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Part One Hugh Lofting

VII Shellfish Talk

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The Doctor was standing at the main table in his dressing-gown. At first I thought he was washing his face. He had a square glass box before him full of water. He was holding one ear under the water while he covered the other with his left hand. As I came in he stood up.

"Good morning, Stubbins," said he. "Going to be a nice day, don't you think? I've just been listening to the Wiff-Waff. But he is very disappointing--very."

"Why?" I said. "Didn't you find that he has any language at all?"

"Oh yes," said the Doctor, "he has a language. But it is such a poor language--only a few words, like 'yes' and 'no'--'hot' and 'cold.' That's all he can say. It's very disappointing. You see he really belongs to two different families of fishes. I thought he was going to be tremendously helpful--Well, well!"

"I suppose," said I, "that means he hasn't very much sense if his language is only two or three words?"

"Yes, I suppose it does. Possibly it is the kind of life he leads. You see, they are very rare now, these Wiff-Waffs--very rare and very solitary. They swim around in the deepest parts of the ocean entirely by themselves-- always alone. So I presume they really don't need to talk much."

"Perhaps some kind of a bigger shellfish would talk more," I said. "After all, he is very small, isn't he?"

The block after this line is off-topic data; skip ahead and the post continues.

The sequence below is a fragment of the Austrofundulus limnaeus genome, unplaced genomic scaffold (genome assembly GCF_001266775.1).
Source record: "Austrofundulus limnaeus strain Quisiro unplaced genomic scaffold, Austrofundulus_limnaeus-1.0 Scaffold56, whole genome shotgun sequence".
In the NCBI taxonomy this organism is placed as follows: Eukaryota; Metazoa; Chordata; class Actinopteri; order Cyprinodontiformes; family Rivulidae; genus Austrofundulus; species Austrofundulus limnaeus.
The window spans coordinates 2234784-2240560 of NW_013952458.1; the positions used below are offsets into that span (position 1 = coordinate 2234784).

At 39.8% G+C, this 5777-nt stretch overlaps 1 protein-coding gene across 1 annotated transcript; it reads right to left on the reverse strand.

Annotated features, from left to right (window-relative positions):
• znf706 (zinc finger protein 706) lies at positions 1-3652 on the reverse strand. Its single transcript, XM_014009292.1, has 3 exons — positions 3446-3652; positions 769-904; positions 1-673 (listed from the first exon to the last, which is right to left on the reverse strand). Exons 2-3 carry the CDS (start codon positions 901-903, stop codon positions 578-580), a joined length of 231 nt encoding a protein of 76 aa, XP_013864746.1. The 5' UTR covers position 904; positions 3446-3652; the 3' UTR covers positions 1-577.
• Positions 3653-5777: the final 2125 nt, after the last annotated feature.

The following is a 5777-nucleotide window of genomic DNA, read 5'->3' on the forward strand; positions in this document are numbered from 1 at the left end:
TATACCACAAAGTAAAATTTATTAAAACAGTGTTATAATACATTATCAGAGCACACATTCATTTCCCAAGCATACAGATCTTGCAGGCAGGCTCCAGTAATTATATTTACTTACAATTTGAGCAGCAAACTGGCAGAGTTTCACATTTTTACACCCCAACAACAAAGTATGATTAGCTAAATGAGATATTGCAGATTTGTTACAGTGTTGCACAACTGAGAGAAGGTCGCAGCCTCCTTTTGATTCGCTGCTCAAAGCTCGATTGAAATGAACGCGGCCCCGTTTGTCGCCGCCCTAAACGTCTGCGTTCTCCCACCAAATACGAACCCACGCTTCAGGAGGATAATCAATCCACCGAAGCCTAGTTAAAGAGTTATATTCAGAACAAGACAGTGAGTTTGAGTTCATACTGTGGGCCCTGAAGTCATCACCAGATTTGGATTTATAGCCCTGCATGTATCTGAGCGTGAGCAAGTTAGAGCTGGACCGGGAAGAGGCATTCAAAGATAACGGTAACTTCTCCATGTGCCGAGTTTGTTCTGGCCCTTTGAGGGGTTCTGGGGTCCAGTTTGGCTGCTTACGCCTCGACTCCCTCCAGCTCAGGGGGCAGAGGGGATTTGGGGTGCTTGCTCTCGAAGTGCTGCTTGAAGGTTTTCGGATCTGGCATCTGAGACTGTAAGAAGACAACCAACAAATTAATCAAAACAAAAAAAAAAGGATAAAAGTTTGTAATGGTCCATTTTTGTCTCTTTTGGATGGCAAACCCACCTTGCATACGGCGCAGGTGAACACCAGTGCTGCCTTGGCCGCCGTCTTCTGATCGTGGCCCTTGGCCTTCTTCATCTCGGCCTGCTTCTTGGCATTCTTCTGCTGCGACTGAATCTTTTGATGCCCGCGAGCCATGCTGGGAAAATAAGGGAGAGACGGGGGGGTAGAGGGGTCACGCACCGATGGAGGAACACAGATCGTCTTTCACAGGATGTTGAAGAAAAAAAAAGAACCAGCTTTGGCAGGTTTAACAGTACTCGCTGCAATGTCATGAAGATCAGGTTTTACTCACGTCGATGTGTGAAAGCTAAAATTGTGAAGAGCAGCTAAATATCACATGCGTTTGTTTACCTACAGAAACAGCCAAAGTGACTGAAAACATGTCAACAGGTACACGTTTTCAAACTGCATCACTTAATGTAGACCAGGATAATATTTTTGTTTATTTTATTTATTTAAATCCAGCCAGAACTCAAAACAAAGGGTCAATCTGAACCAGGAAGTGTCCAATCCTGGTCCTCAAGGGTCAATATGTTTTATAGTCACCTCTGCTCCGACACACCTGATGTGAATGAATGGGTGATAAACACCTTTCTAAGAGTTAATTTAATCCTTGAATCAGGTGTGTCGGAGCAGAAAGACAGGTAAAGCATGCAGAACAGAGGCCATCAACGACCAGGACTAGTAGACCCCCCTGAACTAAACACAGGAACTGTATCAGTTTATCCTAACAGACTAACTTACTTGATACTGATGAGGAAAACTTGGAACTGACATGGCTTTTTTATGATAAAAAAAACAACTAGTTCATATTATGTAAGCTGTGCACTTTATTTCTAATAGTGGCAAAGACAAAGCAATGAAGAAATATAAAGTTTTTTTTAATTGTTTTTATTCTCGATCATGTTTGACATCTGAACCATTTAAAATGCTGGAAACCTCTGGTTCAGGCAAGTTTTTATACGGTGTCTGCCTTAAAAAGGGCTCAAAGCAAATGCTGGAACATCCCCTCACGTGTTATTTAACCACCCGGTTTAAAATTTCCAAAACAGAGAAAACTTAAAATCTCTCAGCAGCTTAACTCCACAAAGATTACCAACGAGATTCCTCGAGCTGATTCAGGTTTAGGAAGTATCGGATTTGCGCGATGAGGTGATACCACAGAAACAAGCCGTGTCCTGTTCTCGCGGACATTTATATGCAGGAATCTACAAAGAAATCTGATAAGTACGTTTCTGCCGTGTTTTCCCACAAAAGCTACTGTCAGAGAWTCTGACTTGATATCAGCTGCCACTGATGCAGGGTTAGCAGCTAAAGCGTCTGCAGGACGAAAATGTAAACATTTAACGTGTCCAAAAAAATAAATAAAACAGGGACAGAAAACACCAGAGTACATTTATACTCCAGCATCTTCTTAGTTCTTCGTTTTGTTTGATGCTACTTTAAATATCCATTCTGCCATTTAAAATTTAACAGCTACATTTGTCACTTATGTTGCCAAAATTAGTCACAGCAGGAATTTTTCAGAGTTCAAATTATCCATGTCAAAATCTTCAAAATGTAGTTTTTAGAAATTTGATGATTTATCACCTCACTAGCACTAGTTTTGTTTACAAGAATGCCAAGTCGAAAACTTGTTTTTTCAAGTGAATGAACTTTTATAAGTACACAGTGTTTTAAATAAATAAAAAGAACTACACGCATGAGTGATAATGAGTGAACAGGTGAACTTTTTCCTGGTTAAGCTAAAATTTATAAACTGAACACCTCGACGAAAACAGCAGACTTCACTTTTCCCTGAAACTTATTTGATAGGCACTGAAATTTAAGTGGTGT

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"Yes," said the Doctor, "that's true. Oh I have no doubt that there are shellfish who are good talkers--not the least doubt. But the big shellfish--the biggest of them, are so hard to catch. They are only to be found in the deep parts of the sea; and as they don't swim very much, but just crawl along the floor of the ocean most of the time, they are very seldom taken in nets. I do wish I could find some way of going down to the bottom of the sea. I could learn a lot if I could only do that. But we are forgetting all about breakfast--Have you had, breakfast yet, Stubbins?"

I told the Doctor that I had forgotten all about it and he at once led the way into the kitchen.

"Yes," he said, as he poured the hot water from the kettle into the tea-pot, "if a man could only manage to get right down to the bottom of the sea, and live there a while, he would discover some wonderful things-- things that people have never dreamed of."

"But men do go down, don't they?" I asked--"divers and people like that?"

"Oh yes, to be sure," said the Doctor. "Divers go down. I've been down myself in a diving-suit, for that matter. But my!--they only go where the sea is shallow. Divers can't go down where it is really deep. What I would like to do is to go down to the great depths--where it is miles deep--Well, well, I dare say I shall manage it some day. Let me give you another cup of tea."

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The Voyages of Doctor Dolittle
Hugh Lofting

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